WTF? The law seems pretty gray in that area!
 

·
Registered
Joined
·
4,983 Posts
Yea, I always wondered how a car like this from www.indystreetcar.com could be road legal:

I did some research after I saw one of them at the Carlisle Import and Kit Car show. It had a Florida license plate. And from what I now understand, the registration of a kit car is for the most part dependant on the state law.

For example, here's PA's take on what they call "Reconstructed and Specially Constructed Vehicles" The last page details the different types of titles that can be issued (Read the full PDF for more detailed info):

RECONSTRUCTED
(1) Restored (totalled vehicle)
(2) Converted/Modified (convertible top, truck bed)
(3) Glider Kit (and parts)
SPECIALLY CONSTRUCTED
(1) Parts (mix & match)
(2) Kits (dune buggy)
(3) Glider Kit (no axles)

(Does anybody know what a Glider Kit is. I guess I'll have to look it up)

Also note: "All Specially constructed vehicles must be equipped as required by the PA Vehicle Code and the Equipment and Inspection Regulations for the proper body type of the Vehicle. No exceptions can be made, since specially constructed vehicles are required to pass the safety inspection program."

So, to make a long story short, its up to your local state government. For example, I was told that the above pictured car could not be registered in PA because it does not have fenders over the wheels. And that is required somewhere in the state inspection regs.

My boss here at work converted an ElCamino into a 4WD back in his High School days. He told me that a state police officer actually had to come out and take a look at it before the Dept of Transportation would issue the title.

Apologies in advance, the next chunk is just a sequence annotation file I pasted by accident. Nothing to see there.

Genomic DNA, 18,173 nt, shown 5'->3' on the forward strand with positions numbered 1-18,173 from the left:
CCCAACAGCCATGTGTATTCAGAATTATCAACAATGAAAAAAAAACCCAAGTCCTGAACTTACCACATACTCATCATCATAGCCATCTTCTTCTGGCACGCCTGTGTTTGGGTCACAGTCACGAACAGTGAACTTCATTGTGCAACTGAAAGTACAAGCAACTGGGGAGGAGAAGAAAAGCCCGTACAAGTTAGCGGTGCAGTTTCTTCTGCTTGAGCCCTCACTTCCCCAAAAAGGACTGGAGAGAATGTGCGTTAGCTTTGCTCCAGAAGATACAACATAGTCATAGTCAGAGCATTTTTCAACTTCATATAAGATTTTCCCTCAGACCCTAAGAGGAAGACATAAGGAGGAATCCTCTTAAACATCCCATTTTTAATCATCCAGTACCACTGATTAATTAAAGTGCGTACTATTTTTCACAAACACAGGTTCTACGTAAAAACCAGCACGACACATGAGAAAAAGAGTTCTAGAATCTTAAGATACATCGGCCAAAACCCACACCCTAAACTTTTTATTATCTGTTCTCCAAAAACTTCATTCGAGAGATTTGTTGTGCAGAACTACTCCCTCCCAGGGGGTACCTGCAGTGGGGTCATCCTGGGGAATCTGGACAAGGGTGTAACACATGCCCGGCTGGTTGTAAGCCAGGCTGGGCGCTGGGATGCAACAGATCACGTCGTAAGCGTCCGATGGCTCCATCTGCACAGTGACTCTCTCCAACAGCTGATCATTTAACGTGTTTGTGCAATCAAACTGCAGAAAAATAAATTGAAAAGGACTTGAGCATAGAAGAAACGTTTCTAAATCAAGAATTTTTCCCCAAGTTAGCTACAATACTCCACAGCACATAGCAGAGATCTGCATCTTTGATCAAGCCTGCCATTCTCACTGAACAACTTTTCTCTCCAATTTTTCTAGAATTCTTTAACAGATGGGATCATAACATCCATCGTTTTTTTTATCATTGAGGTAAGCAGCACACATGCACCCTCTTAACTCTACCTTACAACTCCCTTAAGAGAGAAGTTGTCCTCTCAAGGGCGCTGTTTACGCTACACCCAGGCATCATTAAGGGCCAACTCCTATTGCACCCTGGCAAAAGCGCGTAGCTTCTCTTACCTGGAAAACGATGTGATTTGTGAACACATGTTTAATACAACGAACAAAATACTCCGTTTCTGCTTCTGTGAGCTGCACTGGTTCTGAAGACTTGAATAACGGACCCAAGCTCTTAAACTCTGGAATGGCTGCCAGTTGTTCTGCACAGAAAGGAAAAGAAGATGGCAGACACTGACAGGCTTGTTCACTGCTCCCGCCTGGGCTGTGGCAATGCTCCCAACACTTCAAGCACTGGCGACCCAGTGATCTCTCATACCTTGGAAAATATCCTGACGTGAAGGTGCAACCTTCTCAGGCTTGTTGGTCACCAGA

What I'm curious about and have not found an answer for, is a 'reconstructed' or 'specially constructed' vehicle subject to emissions testing. For example, if you did the V-8 swap to your focus, would it still be required to pass emissions testing?
 

·
Small Car Czar
Joined
·
15,328 Posts
Discussion Starter #9
OK, I guess I'll let the cat outta the bag.


My theory is:

Would it be possible to canibalize/combine a Mazda3 and a Euro-Spec C1 Focus to arrive at something that can legally be registered in the U.S.?

They are going to be fairly close "under the skin". So why not put all the mechanicals from the 3 under the C1 Focus chassis and call it a "modified" or "combined" Mazda 3 using the 3's VIN for title and registration?

I'm not interested in doing anything illegal, I'm just trying to find a loophole.
 

·
Registered
Joined
·
4,983 Posts
OK, I guess I'll let the cat outta the bag.


My theory is:

Would it be possible to canibalize/combine a Mazda3 and a Euro-Spec C1 Focus to arrive at something that can legally be registered in the U.S.?

They are going to be fairly close "under the skin". So why not put all the mechanicals from the 3 under the C1 Focus chassis and call it a "modified" or "combined" Mazda 3 using the 3's VIN for title and registration?

I'm not interested in doing anything illegal, I'm just trying to find a loophole.
I think that in the end, the vehicle must meet the Vehicle Code and pass State Inspection. So yea, as long as the end result met that criterea, it should work.
 

·
Banned
Joined
·
187 Posts
(Does anybody know what a Glider Kit is. I guess I'll have to look it up)
A glider is usually a term associated with the trucking industry. It refers to a full chassis and body, but no powertrain (engine, trans, driveshaft, axles). If you want to liken this term to an automotive equivalent, consider the Focus/Cobra car. After they removed the engine, trans, and rear axle from the Cobra, they sold off the body. Basically that could be called a glider.